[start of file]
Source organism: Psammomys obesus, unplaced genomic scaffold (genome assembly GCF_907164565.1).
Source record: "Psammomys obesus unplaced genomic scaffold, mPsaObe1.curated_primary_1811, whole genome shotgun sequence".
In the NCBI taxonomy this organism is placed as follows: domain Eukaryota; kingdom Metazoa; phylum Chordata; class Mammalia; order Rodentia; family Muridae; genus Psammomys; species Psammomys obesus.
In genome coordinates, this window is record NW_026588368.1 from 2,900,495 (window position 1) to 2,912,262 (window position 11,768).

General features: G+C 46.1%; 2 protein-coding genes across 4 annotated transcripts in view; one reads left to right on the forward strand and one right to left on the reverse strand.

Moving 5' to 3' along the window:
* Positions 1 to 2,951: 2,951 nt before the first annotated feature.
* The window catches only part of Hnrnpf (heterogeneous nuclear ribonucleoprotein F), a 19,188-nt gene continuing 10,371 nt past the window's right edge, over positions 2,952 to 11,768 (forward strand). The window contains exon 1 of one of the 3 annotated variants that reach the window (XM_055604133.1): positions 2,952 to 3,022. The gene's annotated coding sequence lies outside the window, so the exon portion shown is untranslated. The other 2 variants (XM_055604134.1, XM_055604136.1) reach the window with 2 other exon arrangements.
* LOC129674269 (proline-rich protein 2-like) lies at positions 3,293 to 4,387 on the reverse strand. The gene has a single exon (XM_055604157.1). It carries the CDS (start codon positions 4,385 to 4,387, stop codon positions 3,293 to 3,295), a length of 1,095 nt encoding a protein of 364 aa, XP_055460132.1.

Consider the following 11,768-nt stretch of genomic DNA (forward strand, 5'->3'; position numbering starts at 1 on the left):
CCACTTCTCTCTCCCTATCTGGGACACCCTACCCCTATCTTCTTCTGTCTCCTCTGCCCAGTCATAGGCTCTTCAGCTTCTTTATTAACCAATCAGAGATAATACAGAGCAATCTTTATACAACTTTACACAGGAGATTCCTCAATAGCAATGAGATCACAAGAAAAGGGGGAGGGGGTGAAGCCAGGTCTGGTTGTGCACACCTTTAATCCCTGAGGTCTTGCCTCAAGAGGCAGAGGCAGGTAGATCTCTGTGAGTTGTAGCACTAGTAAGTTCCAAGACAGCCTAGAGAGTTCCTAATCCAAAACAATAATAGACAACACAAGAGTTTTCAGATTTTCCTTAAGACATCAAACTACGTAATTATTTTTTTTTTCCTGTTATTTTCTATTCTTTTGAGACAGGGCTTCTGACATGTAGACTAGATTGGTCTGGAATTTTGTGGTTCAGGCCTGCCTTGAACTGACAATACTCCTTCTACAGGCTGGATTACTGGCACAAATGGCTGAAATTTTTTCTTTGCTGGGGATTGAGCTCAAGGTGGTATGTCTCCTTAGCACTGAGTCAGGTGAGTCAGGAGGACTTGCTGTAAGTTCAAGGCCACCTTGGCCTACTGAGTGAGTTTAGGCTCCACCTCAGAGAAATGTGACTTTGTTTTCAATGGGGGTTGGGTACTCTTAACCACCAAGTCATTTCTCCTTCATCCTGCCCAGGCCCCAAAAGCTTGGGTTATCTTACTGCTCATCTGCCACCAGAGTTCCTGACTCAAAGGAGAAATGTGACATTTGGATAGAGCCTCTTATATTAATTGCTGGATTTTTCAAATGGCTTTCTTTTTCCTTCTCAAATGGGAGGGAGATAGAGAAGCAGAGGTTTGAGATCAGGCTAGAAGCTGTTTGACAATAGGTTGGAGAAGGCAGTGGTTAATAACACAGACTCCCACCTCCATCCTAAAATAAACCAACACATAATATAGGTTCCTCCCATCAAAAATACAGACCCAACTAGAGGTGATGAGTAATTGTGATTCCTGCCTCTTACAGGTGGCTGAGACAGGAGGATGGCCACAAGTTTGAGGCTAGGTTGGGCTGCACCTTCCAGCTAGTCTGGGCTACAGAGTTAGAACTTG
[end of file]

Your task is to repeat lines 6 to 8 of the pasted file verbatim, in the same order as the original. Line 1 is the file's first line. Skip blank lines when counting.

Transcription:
Moving 5' to 3' along the window:
* Positions 1 to 2,951: 2,951 nt before the first annotated feature.
* The window catches only part of Hnrnpf (heterogeneous nuclear ribonucleoprotein F), a 19,188-nt gene continuing 10,371 nt past the window's right edge, over positions 2,952 to 11,768 (forward strand). The window contains exon 1 of one of the 3 annotated variants that reach the window (XM_055604133.1): positions 2,952 to 3,022. The gene's annotated coding sequence lies outside the window, so the exon portion shown is untranslated. The other 2 variants (XM_055604134.1, XM_055604136.1) reach the window with 2 other exon arrangements.